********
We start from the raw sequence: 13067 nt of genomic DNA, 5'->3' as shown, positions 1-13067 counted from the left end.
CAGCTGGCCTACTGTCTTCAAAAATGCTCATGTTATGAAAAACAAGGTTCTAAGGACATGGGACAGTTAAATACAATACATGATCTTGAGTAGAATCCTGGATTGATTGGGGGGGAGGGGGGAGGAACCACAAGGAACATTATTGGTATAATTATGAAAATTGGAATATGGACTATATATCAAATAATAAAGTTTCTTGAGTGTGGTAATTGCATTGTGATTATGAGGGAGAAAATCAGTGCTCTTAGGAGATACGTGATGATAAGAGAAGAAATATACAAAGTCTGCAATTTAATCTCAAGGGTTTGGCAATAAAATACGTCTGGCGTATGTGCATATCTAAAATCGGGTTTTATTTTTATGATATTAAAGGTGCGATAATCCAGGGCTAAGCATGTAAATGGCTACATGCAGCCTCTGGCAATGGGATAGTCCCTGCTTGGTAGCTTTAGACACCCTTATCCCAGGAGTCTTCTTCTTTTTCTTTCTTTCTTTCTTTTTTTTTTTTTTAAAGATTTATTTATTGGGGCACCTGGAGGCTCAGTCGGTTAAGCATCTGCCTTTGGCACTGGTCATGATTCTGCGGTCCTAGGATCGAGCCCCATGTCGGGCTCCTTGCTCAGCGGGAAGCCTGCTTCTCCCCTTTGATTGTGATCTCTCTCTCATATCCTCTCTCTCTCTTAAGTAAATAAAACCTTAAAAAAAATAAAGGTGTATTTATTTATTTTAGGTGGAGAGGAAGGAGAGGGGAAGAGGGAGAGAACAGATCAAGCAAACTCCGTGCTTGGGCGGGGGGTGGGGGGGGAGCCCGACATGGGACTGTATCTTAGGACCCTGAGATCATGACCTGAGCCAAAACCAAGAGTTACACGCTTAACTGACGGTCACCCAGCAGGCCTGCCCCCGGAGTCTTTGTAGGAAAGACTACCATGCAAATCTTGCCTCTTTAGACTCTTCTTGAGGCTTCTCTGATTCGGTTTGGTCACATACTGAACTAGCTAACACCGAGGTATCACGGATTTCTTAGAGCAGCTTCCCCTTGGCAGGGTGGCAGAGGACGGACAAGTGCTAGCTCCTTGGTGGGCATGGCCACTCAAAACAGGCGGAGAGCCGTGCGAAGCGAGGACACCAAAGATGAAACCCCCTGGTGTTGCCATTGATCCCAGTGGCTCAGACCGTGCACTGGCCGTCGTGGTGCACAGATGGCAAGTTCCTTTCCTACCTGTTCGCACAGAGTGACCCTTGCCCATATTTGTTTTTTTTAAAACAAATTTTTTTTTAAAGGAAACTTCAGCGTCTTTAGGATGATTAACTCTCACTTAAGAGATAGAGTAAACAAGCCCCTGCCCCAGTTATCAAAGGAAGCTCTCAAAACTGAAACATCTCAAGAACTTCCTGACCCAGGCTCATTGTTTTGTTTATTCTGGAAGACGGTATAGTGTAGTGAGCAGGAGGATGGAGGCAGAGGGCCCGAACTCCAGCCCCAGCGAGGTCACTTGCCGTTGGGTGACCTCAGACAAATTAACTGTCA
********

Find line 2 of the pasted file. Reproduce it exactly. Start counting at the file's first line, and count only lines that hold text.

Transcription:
CAGCTGGCCTACTGTCTTCAAAAATGCTCATGTTATGAAAAACAAGGTTCTAAGGACATGGGACAGTTAAATACAATACATGATCTTGAGTAGAATCCTGGATTGATTGGGGGGGAGGGGGGAGGAACCACAAGGAACATTATTGGTATAATTATGAAAATTGGAATATGGACTATATATCAAATAATAAAGTTTCTTGAGTGTGGTAATTGCATTGTGATTATGAGGGAGAAAATCAGTGCTCTTAGGAGATACGTGATGATAAGAGAAGAAATATACAAAGTCTGCAATTTAATCTCAAGGGTTTGGCAATAAAATACGTCTGGCGTATGTGCATATCTAAAATCGGGTTTTATTTTTATGATATTAAAGGTGCGATAATCCAGGGCTAAGCATGTAAATGGCTACATGCAGCCTCTGGCAATGGGATAGTCCCTGCTTGGTAGCTTTAGACACCCTTATCCCAGGAGTCTTCTTCTTTTTCTTTCTTTCTTTCTTTTTTTTTTTTTTAAAGATTTATTTATTGGGGCACCTGGAGGCTCAGTCGGTTAAGCATCTGCCTTTGGCACTGGTCATGATTCTGCGGTCCTAGGATCGAGCCCCATGTCGGGCTCCTTGCTCAGCGGGAAGCCTGCTTCTCCCCTTTGATTGTGATCTCTCTCTCATATCCTCTCTCTCTCTTAAGTAAATAAAACCTTAAAAAAAATAAAGGTGTATTTATTTATTTTAGGTGGAGAGGAAGGAGAGGGGAAGAGGGAGAGAACAGATCAAGCAAACTCCGTGCTTGGGCGGGGGGTGGGGGGGGAGCCCGACATGGGACTGTATCTTAGGACCCTGAGATCATGACCTGAGCCAAAACCAAGAGTTACACGCTTAACTGACGGTCACCCAGCAGGCCTGCCCCCGGAGTCTTTGTAGGAAAGACTACCATGCAAATCTTGCCTCTTTAGACTCTTCTTGAGGCTTCTCTGATTCGGTTTGGTCACATACTGAACTAGCTAACACCGAGGTATCACGGATTTCTTAGAGCAGCTTCCCCTTGGCAGGGTGGCAGAGGACGGACAAGTGCTAGCTCCTTGGTGGGCATGGCCACTCAAAACAGGCGGAGAGCCGTGCGAAGCGAGGACACCAAAGATGAAACCCCCTGGTGTTGCCATTGATCCCAGTGGCTCAGACCGTGCACTGGCCGTCGTGGTGCACAGATGGCAAGTTCCTTTCCTACCTGTTCGCACAGAGTGACCCTTGCCCATATTTGTTTTTTTTAAAACAAATTTTTTTTTAAAGGAAACTTCAGCGTCTTTAGGATGATTAACTCTCACTTAAGAGATAGAGTAAACAAGCCCCTGCCCCAGTTATCAAAGGAAGCTCTCAAAACTGAAACATCTCAAGAACTTCCTGACCCAGGCTCATTGTTTTGTTTATTCTGGAAGACGGTATAGTGTAGTGAGCAGGAGGATGGAGGCAGAGGGCCCGAACTCCAGCCCCAGCGAGGTCACTTGCCGTTGGGTGACCTCAGACAAATTAACTGTCA